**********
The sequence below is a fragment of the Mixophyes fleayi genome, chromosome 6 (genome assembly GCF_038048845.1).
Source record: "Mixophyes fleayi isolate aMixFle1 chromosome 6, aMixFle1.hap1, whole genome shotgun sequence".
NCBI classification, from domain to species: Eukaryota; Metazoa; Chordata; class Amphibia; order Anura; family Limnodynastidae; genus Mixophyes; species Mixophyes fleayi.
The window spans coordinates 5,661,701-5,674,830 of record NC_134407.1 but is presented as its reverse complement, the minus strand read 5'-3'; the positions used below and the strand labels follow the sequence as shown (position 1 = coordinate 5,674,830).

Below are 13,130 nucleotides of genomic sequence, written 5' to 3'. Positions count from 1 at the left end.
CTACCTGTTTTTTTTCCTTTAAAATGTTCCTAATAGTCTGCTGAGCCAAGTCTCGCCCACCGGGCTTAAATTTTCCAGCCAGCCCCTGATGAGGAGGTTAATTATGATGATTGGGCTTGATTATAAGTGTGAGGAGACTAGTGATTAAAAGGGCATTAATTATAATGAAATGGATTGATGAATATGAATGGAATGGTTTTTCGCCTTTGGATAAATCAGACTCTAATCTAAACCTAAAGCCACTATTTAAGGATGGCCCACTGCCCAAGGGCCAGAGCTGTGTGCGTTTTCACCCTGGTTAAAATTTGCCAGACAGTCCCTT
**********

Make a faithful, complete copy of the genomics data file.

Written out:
The sequence below is a fragment of the Mixophyes fleayi genome, chromosome 6 (genome assembly GCF_038048845.1).
Source record: "Mixophyes fleayi isolate aMixFle1 chromosome 6, aMixFle1.hap1, whole genome shotgun sequence".
NCBI classification, from domain to species: Eukaryota; Metazoa; Chordata; class Amphibia; order Anura; family Limnodynastidae; genus Mixophyes; species Mixophyes fleayi.
The window spans coordinates 5,661,701-5,674,830 of record NC_134407.1 but is presented as its reverse complement, the minus strand read 5'-3'; the positions used below and the strand labels follow the sequence as shown (position 1 = coordinate 5,674,830).

Below are 13,130 nucleotides of genomic sequence, written 5' to 3'. Positions count from 1 at the left end.
CTACCTGTTTTTTTTCCTTTAAAATGTTCCTAATAGTCTGCTGAGCCAAGTCTCGCCCACCGGGCTTAAATTTTCCAGCCAGCCCCTGATGAGGAGGTTAATTATGATGATTGGGCTTGATTATAAGTGTGAGGAGACTAGTGATTAAAAGGGCATTAATTATAATGAAATGGATTGATGAATATGAATGGAATGGTTTTTCGCCTTTGGATAAATCAGACTCTAATCTAAACCTAAAGCCACTATTTAAGGATGGCCCACTGCCCAAGGGCCAGAGCTGTGTGCGTTTTCACCCTGGTTAAAATTTGCCAGACAGTCCCTT